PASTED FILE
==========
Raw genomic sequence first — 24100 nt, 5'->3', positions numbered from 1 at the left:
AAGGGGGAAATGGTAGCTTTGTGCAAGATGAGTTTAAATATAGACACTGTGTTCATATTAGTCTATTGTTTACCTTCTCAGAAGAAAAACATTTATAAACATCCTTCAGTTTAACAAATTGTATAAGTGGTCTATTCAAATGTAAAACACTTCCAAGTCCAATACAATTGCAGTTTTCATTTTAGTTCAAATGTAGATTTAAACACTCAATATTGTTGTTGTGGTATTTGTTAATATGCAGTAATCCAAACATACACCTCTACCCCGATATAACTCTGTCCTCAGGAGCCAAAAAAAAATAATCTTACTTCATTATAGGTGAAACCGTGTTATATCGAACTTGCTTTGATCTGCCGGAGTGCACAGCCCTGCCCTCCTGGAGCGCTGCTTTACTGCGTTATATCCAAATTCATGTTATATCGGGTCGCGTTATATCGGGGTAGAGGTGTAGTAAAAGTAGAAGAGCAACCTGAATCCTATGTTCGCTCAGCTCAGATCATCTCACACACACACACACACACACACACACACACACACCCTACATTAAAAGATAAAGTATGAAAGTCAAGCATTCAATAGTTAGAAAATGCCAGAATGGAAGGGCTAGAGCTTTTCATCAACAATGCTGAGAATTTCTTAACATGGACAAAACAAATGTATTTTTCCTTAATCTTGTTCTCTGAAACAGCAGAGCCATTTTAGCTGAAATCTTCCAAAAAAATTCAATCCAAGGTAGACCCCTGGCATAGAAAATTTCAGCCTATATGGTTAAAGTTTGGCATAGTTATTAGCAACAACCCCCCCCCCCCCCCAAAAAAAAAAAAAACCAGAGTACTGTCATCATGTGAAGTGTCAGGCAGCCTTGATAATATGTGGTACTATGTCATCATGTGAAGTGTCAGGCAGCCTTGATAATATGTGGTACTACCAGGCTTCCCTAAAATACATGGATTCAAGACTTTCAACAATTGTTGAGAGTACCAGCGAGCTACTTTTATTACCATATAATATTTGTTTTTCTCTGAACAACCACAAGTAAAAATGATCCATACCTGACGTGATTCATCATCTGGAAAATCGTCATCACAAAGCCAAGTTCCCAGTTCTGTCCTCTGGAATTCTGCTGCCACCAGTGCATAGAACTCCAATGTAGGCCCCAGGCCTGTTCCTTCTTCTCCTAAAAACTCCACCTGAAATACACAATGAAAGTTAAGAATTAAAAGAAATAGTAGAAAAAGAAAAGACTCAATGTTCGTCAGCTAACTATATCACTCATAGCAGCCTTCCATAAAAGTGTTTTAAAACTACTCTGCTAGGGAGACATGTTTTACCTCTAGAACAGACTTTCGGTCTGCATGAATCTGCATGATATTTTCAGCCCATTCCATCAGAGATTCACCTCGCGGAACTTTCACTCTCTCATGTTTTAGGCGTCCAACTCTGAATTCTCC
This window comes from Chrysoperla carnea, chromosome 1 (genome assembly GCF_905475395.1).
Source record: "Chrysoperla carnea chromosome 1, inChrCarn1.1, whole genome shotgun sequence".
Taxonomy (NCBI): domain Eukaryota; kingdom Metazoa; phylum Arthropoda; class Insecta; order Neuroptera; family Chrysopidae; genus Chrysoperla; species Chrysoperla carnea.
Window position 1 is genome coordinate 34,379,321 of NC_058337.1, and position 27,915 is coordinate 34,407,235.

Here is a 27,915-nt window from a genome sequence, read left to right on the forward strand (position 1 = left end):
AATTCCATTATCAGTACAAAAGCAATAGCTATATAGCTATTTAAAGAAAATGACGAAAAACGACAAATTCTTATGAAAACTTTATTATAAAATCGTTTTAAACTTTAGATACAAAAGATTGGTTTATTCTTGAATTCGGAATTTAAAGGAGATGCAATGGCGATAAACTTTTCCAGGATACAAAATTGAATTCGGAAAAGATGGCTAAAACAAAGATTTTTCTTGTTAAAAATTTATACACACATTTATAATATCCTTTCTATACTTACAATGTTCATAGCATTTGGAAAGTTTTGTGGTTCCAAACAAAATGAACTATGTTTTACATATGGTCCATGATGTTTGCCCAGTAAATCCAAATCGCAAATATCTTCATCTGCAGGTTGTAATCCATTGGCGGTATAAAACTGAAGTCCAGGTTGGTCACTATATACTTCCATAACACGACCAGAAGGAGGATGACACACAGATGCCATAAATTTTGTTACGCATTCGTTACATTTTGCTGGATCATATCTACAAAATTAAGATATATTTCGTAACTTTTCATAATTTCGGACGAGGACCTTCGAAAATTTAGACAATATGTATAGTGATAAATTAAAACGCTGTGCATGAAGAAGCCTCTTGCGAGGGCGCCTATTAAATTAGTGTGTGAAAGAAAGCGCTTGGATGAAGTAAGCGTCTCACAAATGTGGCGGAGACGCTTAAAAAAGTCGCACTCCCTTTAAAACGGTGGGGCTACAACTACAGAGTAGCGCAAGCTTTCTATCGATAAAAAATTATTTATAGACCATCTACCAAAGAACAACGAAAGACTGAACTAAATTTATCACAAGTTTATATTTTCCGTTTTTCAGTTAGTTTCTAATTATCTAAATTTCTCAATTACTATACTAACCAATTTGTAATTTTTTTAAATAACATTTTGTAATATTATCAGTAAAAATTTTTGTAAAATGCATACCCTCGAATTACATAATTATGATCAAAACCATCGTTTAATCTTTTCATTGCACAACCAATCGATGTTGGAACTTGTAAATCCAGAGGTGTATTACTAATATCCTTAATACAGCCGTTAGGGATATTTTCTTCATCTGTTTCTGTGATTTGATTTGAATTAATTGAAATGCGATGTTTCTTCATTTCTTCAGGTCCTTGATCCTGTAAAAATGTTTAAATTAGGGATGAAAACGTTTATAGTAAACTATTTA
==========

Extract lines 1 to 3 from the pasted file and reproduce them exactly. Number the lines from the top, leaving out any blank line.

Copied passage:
Raw genomic sequence first — 24100 nt, 5'->3', positions numbered from 1 at the left:
AAGGGGGAAATGGTAGCTTTGTGCAAGATGAGTTTAAATATAGACACTGTGTTCATATTAGTCTATTGTTTACCTTCTCAGAAGAAAAACATTTATAAACATCCTTCAGTTTAACAAATTGTATAAGTGGTCTATTCAAATGTAAAACACTTCCAAGTCCAATACAATTGCAGTTTTCATTTTAGTTCAAATGTAGATTTAAACACTCAATATTGTTGTTGTGGTATTTGTTAATATGCAGTAATCCAAACATACACCTCTACCCCGATATAACTCTGTCCTCAGGAGCCAAAAAAAAATAATCTTACTTCATTATAGGTGAAACCGTGTTATATCGAACTTGCTTTGATCTGCCGGAGTGCACAGCCCTGCCCTCCTGGAGCGCTGCTTTACTGCGTTATATCCAAATTCATGTTATATCGGGTCGCGTTATATCGGGGTAGAGGTGTAGTAAAAGTAGAAGAGCAACCTGAATCCTATGTTCGCTCAGCTCAGATCATCTCACACACACACACACACACACACACACACACACACCCTACATTAAAAGATAAAGTATGAAAGTCAAGCATTCAATAGTTAGAAAATGCCAGAATGGAAGGGCTAGAGCTTTTCATCAACAATGCTGAGAATTTCTTAACATGGACAAAACAAATGTATTTTTCCTTAATCTTGTTCTCTGAAACAGCAGAGCCATTTTAGCTGAAATCTTCCAAAAAAATTCAATCCAAGGTAGACCCCTGGCATAGAAAATTTCAGCCTATATGGTTAAAGTTTGGCATAGTTATTAGCAACAACCCCCCCCCCCCCCCAAAAAAAAAAAAAACCAGAGTACTGTCATCATGTGAAGTGTCAGGCAGCCTTGATAATATGTGGTACTATGTCATCATGTGAAGTGTCAGGCAGCCTTGATAATATGTGGTACTACCAGGCTTCCCTAAAATACATGGATTCAAGACTTTCAACAATTGTTGAGAGTACCAGCGAGCTACTTTTATTACCATATAATATTTGTTTTTCTCTGAACAACCACAAGTAAAAATGATCCATACCTGACGTGATTCATCATCTGGAAAATCGTCATCACAAAGCCAAGTTCCCAGTTCTGTCCTCTGGAATTCTGCTGCCACCAGTGCATAGAACTCCAATGTAGGCCCCAGGCCTGTTCCTTCTTCTCCTAAAAACTCCACCTGAAATACACAATGAAAGTTAAGAATTAAAAGAAATAGTAGAAAAAGAAAAGACTCAATGTTCGTCAGCTAACTATATCACTCATAGCAGCCTTCCATAAAAGTGTTTTAAAACTACTCTGCTAGGGAGACATGTTTTACCTCTAGAACAGACTTTCGGTCTGCATGAATCTGCATGATATTTTCAGCCCATTCCATCAGAGATTCACCTCGCGGAACTTTCACTCTCTCATGTTTTAGGCGTCCAACTCTGAATTCTCC
This window comes from Chrysoperla carnea, chromosome 1 (genome assembly GCF_905475395.1).